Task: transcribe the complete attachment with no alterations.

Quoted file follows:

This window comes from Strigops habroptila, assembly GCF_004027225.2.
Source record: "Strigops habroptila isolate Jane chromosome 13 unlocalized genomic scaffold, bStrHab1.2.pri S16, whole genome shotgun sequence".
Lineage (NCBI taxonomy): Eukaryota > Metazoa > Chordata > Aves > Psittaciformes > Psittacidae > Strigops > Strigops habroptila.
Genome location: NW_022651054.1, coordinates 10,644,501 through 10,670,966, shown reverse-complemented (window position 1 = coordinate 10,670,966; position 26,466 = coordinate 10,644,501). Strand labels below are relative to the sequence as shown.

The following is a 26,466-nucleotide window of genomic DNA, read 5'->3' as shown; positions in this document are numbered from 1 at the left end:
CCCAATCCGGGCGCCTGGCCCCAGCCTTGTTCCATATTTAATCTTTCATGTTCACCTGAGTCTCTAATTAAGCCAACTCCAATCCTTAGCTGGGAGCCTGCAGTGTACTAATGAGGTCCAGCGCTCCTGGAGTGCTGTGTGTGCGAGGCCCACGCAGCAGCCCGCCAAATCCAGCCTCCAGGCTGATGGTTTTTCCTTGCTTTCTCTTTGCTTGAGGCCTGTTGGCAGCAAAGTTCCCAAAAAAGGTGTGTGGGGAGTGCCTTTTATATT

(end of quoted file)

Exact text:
This window comes from Strigops habroptila, assembly GCF_004027225.2.
Source record: "Strigops habroptila isolate Jane chromosome 13 unlocalized genomic scaffold, bStrHab1.2.pri S16, whole genome shotgun sequence".
Lineage (NCBI taxonomy): Eukaryota > Metazoa > Chordata > Aves > Psittaciformes > Psittacidae > Strigops > Strigops habroptila.
Genome location: NW_022651054.1, coordinates 10,644,501 through 10,670,966, shown reverse-complemented (window position 1 = coordinate 10,670,966; position 26,466 = coordinate 10,644,501). Strand labels below are relative to the sequence as shown.

The following is a 26,466-nucleotide window of genomic DNA, read 5'->3' as shown; positions in this document are numbered from 1 at the left end:
CCCAATCCGGGCGCCTGGCCCCAGCCTTGTTCCATATTTAATCTTTCATGTTCACCTGAGTCTCTAATTAAGCCAACTCCAATCCTTAGCTGGGAGCCTGCAGTGTACTAATGAGGTCCAGCGCTCCTGGAGTGCTGTGTGTGCGAGGCCCACGCAGCAGCCCGCCAAATCCAGCCTCCAGGCTGATGGTTTTTCCTTGCTTTCTCTTTGCTTGAGGCCTGTTGGCAGCAAAGTTCCCAAAAAAGGTGTGTGGGGAGTGCCTTTTATATT